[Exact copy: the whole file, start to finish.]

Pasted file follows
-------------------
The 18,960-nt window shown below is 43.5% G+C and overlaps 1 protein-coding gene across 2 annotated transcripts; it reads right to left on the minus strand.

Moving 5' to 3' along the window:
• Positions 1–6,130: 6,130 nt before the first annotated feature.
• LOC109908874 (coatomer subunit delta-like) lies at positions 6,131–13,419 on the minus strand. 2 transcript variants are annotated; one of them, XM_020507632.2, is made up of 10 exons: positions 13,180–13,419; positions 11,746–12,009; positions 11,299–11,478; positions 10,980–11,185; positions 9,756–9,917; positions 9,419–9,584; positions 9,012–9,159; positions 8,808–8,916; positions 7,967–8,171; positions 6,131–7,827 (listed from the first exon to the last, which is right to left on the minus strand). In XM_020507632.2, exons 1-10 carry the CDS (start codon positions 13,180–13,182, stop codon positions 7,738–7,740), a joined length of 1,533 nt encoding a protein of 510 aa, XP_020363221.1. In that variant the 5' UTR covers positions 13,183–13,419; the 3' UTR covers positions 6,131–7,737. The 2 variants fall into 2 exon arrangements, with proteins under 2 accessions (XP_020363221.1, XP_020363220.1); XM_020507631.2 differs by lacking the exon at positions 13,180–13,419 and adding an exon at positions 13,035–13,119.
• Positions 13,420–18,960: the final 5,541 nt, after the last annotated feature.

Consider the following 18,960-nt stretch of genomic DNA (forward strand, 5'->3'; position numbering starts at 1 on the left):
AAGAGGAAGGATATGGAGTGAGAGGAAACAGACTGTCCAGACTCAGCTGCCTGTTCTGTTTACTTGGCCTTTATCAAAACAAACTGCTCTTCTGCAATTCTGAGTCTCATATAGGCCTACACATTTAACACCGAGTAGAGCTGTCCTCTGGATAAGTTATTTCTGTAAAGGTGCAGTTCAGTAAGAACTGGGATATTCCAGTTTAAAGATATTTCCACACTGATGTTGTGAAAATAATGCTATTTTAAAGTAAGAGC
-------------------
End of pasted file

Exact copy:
The 18,960-nt window shown below is 43.5% G+C and overlaps 1 protein-coding gene across 2 annotated transcripts; it reads right to left on the minus strand.

Moving 5' to 3' along the window:
• Positions 1–6,130: 6,130 nt before the first annotated feature.
• LOC109908874 (coatomer subunit delta-like) lies at positions 6,131–13,419 on the minus strand. 2 transcript variants are annotated; one of them, XM_020507632.2, is made up of 10 exons: positions 13,180–13,419; positions 11,746–12,009; positions 11,299–11,478; positions 10,980–11,185; positions 9,756–9,917; positions 9,419–9,584; positions 9,012–9,159; positions 8,808–8,916; positions 7,967–8,171; positions 6,131–7,827 (listed from the first exon to the last, which is right to left on the minus strand). In XM_020507632.2, exons 1-10 carry the CDS (start codon positions 13,180–13,182, stop codon positions 7,738–7,740), a joined length of 1,533 nt encoding a protein of 510 aa, XP_020363221.1. In that variant the 5' UTR covers positions 13,183–13,419; the 3' UTR covers positions 6,131–7,737. The 2 variants fall into 2 exon arrangements, with proteins under 2 accessions (XP_020363221.1, XP_020363220.1); XM_020507631.2 differs by lacking the exon at positions 13,180–13,419 and adding an exon at positions 13,035–13,119.
• Positions 13,420–18,960: the final 5,541 nt, after the last annotated feature.

Consider the following 18,960-nt stretch of genomic DNA (forward strand, 5'->3'; position numbering starts at 1 on the left):
AAGAGGAAGGATATGGAGTGAGAGGAAACAGACTGTCCAGACTCAGCTGCCTGTTCTGTTTACTTGGCCTTTATCAAAACAAACTGCTCTTCTGCAATTCTGAGTCTCATATAGGCCTACACATTTAACACCGAGTAGAGCTGTCCTCTGGATAAGTTATTTCTGTAAAGGTGCAGTTCAGTAAGAACTGGGATATTCCAGTTTAAAGATATTTCCACACTGATGTTGTGAAAATAATGCTATTTTAAAGTAAGAGC